|Gold Seen Climbing as Yellen Sets Scene for...|
|Fed raises rates and delivers message|
Experts Say: 2017-03-18
Beware the debt ceiling
Carson Block, the famous US short seller and founder of Muddy Waters Research, shared his opinion about the threat of the growing ceiling of the US public debt.
“Euphoria has been pervasive in the stock market since the election. But investors seem to be overlooking the risk of a U.S. government default resulting from a failure by Congress to raise the debt ceiling. The possibility is greater than anyone seems to realize, even with a supposedly unified government.
In particular, the markets seem to be ignoring two vital numbers, which together could have profound consequences for global markets: 218 and $189 billion. In order to raise or suspend the debt ceiling (which will technically be reinstated on March 16), 218 votes are needed in the House of Representatives. The Treasury's cash balance will need to last until this happens, or the US will default,” Carson Block says.
“The opening cash balance this month was $189 billion, and Treasury is burning an average of $2 billion per day – with the ability to issue new debt. Net redemptions of existing debt not held by the government are running north of $100 billion a month. Treasury Secretary Steven Mnuchin has acknowledged the coming deadline, encouraging Congress last week to raise the limit immediately,” the trader continues.
“Reaching 218 votes in favor of raising or suspending the debt ceiling might be harder than in any previous fiscal showdown. President Donald Trump almost certainly wants to raise the ceiling, but he may not have the votes. While Republicans control 237 seats in the House, the Tea Party wing of the party has in the past has steadfastly refused to go along with increases.
The Republican Party is already facing a revolt on its right flank over its failure to offer a clean repeal of the Affordable Care Act. Many members of this resistance constitute the ultra-right “Freedom Caucus,” which was willing to stand its ground during previous debt ceiling showdowns. The Freedom Caucus has 29 members, which means there might be only 208 votes to raise the ceiling. It's interesting to recall that, in 2013, President Trump himself tweeted that he was “embarrassed” that Republicans had voted to extend the ceiling,” the trader says.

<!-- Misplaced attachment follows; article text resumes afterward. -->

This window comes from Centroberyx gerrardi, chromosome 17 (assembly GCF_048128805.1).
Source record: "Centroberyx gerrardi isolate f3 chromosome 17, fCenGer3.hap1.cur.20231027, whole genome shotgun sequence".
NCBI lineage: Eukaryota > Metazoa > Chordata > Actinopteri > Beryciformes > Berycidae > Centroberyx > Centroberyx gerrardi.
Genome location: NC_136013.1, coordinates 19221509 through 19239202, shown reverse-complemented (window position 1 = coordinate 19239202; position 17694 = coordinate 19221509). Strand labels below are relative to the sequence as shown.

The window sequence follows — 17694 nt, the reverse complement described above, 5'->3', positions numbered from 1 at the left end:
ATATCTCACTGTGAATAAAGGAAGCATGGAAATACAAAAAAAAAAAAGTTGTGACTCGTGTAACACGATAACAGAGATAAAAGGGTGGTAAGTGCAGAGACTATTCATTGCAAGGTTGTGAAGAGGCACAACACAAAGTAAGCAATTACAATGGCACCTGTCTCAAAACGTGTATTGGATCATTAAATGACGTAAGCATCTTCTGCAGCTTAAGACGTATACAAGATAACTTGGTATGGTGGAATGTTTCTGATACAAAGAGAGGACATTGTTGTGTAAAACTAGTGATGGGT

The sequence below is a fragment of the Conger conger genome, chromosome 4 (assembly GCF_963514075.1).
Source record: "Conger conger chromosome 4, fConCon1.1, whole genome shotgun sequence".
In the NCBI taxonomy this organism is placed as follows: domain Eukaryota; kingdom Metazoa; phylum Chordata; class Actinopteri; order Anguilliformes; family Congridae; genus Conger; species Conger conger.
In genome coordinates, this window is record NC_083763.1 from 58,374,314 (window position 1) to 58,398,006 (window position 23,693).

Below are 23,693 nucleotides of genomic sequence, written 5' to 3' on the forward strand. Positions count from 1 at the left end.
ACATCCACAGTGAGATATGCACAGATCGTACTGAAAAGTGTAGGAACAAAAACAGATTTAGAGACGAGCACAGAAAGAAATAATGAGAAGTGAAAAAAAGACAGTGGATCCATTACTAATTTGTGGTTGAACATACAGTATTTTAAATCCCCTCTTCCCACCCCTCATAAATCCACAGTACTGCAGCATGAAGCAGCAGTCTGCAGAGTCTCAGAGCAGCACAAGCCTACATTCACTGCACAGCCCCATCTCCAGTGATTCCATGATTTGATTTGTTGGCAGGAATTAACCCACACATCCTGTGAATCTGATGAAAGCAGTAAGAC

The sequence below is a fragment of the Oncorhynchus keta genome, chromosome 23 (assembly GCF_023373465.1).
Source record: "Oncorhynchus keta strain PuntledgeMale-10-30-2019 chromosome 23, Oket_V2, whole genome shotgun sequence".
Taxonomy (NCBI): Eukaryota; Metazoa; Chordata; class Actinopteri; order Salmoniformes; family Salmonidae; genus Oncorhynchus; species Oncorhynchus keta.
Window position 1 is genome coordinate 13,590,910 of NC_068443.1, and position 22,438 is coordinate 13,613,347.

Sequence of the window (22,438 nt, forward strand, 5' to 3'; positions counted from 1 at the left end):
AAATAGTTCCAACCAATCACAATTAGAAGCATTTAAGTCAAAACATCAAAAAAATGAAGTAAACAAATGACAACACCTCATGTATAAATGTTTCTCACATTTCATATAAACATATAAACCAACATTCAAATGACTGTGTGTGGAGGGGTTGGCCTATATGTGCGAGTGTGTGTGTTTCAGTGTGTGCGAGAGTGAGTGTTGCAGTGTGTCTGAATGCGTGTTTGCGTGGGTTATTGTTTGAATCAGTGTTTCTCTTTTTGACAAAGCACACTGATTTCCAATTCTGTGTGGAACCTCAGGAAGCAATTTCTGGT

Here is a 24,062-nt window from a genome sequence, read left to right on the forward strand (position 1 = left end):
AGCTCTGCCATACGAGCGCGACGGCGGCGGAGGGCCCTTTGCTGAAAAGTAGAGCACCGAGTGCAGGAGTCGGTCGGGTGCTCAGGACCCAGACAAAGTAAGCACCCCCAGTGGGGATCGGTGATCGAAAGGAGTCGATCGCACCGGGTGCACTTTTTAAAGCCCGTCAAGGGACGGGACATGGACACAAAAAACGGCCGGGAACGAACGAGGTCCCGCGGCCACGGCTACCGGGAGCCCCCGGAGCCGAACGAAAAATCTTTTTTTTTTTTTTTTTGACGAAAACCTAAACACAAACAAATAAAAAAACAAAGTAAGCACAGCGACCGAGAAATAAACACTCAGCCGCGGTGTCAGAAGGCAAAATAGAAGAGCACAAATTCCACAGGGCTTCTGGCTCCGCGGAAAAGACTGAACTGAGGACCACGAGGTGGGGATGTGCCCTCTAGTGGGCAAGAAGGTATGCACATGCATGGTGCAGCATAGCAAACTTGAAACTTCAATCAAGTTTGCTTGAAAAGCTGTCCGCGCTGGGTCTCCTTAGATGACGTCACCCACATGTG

“It may be unrealistic to expect Democrats to save the day – at least initially. House Democrats may be more than happy to sit back and watch Republicans fight among themselves. If the Democrats eventually ride to the rescue, it probably won't be until after a period of Republican-on-Republican violence,” the short seller believes.
“Nobody wants the Treasury to reach the point where it has to prioritize payment of interest over other obligations – a threshold where creditworthiness and market confidence will have begun to retreat. The bond market already seems to be reacting to this possibility, sending yields higher and prices lower, even as the S&P/Dow/Nasdaq have been on a tear and are showing scant concern over the potential turmoil.
In an ideal world, all sides would come together and not play politics with the debt ceiling again. Clearly that's not the world in which we live. America's partisan divide may now be so wide that a default will occur. That isn't my base case scenario, but we will probably come down to the wire,” founder of Muddy Waters Research Carson Block concludes.
Dallas Federal Reserve Bank President
Trader and NASDAQ listing manager
Professor of Economics at New York University
Former director of Office of Management and Budget under President Reagan
Professor of International Political Economy at Harvard University
The senior foreign-exchange and interest-rate strategist
Chief investment strategist at Clarity Financial
Trader, founder of Muddy Waters Research
Financial analyst and economist
Chief economic adviser at Allianz SE
Governing council member of the European Central Bank
Executive Director of UBS AG Wealth Management
Head of the European Commission
Premier of the State Council of the People's Republic of China
Germany’s Federal Minister of Finance
Ex-member of the Governing Council of the ECB
Former editor-in-chief of The Economist
Head of the Central Bank of China
Chancellor of Austria
Ex-Director of the Budget Office under the President of the United States
Investor, billionaire, the head of Janus Capital Group
Professor at NYU’s Stern School of Business
A former adviser to the president of the Dallas Fed
The Senior Research Scientist of the Institute of Europe RAS
Director of the Institute for Advanced Study in Warsaw
Billionaire, head of the Mexican Civilian Silver Association